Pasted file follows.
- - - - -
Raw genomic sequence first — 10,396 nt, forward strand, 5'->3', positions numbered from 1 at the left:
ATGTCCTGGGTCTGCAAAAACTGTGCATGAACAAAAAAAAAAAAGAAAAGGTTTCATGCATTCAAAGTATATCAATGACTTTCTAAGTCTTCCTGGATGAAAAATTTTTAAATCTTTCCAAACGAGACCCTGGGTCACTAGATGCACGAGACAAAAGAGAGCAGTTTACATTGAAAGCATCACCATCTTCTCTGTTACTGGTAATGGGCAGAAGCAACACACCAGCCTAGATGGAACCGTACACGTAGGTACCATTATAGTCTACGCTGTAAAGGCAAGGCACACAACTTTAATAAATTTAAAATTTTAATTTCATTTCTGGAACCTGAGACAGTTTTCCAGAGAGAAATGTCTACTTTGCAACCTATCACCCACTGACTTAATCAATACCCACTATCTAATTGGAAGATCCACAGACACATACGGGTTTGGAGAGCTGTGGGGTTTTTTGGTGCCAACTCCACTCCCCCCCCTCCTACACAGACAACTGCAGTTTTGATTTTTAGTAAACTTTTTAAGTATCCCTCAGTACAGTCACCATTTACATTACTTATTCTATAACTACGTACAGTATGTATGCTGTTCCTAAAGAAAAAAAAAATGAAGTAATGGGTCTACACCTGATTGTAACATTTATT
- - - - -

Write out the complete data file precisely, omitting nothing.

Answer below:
Raw genomic sequence first — 10,396 nt, forward strand, 5'->3', positions numbered from 1 at the left:
ATGTCCTGGGTCTGCAAAAACTGTGCATGAACAAAAAAAAAAAAGAAAAGGTTTCATGCATTCAAAGTATATCAATGACTTTCTAAGTCTTCCTGGATGAAAAATTTTTAAATCTTTCCAAACGAGACCCTGGGTCACTAGATGCACGAGACAAAAGAGAGCAGTTTACATTGAAAGCATCACCATCTTCTCTGTTACTGGTAATGGGCAGAAGCAACACACCAGCCTAGATGGAACCGTACACGTAGGTACCATTATAGTCTACGCTGTAAAGGCAAGGCACACAACTTTAATAAATTTAAAATTTTAATTTCATTTCTGGAACCTGAGACAGTTTTCCAGAGAGAAATGTCTACTTTGCAACCTATCACCCACTGACTTAATCAATACCCACTATCTAATTGGAAGATCCACAGACACATACGGGTTTGGAGAGCTGTGGGGTTTTTTGGTGCCAACTCCACTCCCCCCCCTCCTACACAGACAACTGCAGTTTTGATTTTTAGTAAACTTTTTAAGTATCCCTCAGTACAGTCACCATTTACATTACTTATTCTATAACTACGTACAGTATGTATGCTGTTCCTAAAGAAAAAAAAAATGAAGTAATGGGTCTACACCTGATTGTAACATTTATT